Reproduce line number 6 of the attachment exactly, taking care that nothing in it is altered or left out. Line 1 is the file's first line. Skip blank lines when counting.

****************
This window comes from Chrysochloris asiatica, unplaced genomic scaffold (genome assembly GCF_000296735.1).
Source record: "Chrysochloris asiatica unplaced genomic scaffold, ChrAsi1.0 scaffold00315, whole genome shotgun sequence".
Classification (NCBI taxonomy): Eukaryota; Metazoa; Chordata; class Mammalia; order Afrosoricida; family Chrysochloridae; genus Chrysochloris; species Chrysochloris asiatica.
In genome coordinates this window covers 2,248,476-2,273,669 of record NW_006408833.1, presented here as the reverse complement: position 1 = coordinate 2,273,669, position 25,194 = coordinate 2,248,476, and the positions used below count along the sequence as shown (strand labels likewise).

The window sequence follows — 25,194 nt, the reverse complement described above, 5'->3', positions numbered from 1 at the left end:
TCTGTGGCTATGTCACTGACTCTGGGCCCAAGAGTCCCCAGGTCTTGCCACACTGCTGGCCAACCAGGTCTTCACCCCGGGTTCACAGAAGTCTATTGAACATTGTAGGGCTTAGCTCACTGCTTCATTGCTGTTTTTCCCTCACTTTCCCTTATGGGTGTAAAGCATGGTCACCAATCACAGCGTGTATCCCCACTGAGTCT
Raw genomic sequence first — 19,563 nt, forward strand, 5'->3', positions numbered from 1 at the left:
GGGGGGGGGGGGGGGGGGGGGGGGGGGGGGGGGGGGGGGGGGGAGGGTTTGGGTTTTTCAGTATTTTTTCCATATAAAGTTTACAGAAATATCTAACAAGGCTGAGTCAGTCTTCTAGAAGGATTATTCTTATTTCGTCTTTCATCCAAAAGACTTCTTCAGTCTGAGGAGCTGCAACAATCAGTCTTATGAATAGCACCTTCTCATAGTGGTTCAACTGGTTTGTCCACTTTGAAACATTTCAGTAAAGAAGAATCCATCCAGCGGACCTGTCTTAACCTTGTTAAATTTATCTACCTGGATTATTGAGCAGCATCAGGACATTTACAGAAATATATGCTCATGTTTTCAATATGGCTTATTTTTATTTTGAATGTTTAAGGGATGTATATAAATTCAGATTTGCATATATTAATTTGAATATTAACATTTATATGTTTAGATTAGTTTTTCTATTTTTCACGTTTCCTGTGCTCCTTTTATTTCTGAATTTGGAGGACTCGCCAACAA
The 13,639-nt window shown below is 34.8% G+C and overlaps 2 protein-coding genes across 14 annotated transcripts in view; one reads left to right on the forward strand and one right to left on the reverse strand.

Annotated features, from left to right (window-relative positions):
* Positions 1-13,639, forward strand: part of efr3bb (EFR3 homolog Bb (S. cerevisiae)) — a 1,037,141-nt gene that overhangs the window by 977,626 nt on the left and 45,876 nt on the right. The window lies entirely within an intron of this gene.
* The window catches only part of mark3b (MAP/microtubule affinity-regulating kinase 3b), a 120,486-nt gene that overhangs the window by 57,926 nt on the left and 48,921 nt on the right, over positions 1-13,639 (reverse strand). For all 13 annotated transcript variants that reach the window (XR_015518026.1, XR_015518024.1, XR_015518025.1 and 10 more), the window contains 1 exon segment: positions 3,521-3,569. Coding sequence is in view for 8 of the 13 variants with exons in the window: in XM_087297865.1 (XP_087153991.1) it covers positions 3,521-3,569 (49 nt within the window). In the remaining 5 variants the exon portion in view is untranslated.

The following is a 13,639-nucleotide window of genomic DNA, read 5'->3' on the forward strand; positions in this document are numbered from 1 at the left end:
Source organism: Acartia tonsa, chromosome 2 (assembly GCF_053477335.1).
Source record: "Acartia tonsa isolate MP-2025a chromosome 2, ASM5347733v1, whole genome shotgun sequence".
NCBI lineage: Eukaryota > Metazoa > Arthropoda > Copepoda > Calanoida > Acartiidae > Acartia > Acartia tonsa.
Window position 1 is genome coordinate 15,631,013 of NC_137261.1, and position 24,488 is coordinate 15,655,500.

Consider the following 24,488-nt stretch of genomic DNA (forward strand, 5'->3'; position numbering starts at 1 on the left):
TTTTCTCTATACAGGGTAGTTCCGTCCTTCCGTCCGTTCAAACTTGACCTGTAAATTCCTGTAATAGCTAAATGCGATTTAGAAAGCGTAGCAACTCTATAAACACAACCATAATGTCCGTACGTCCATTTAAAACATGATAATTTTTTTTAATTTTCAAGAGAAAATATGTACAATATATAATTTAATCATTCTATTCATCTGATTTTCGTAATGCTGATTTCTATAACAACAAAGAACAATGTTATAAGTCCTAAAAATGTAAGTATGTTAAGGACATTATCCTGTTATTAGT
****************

TCTGTGGCTATGTCACTGACTCTGGGCCCAAGAGTCCCCAGGTCTTGCCACACTGCTGGCCAACCAGGTCTTCACCCCGGGTTCACAGAAGTCTATTGAACATTGTAGGGCTTAGCTCACTGCTTCATTGCTGTTTTTCCCTCACTTTCCCTTATGGGTGTAAAGCATGGTCACCAATCACAGCGTGTATCCCCACTGAGTCT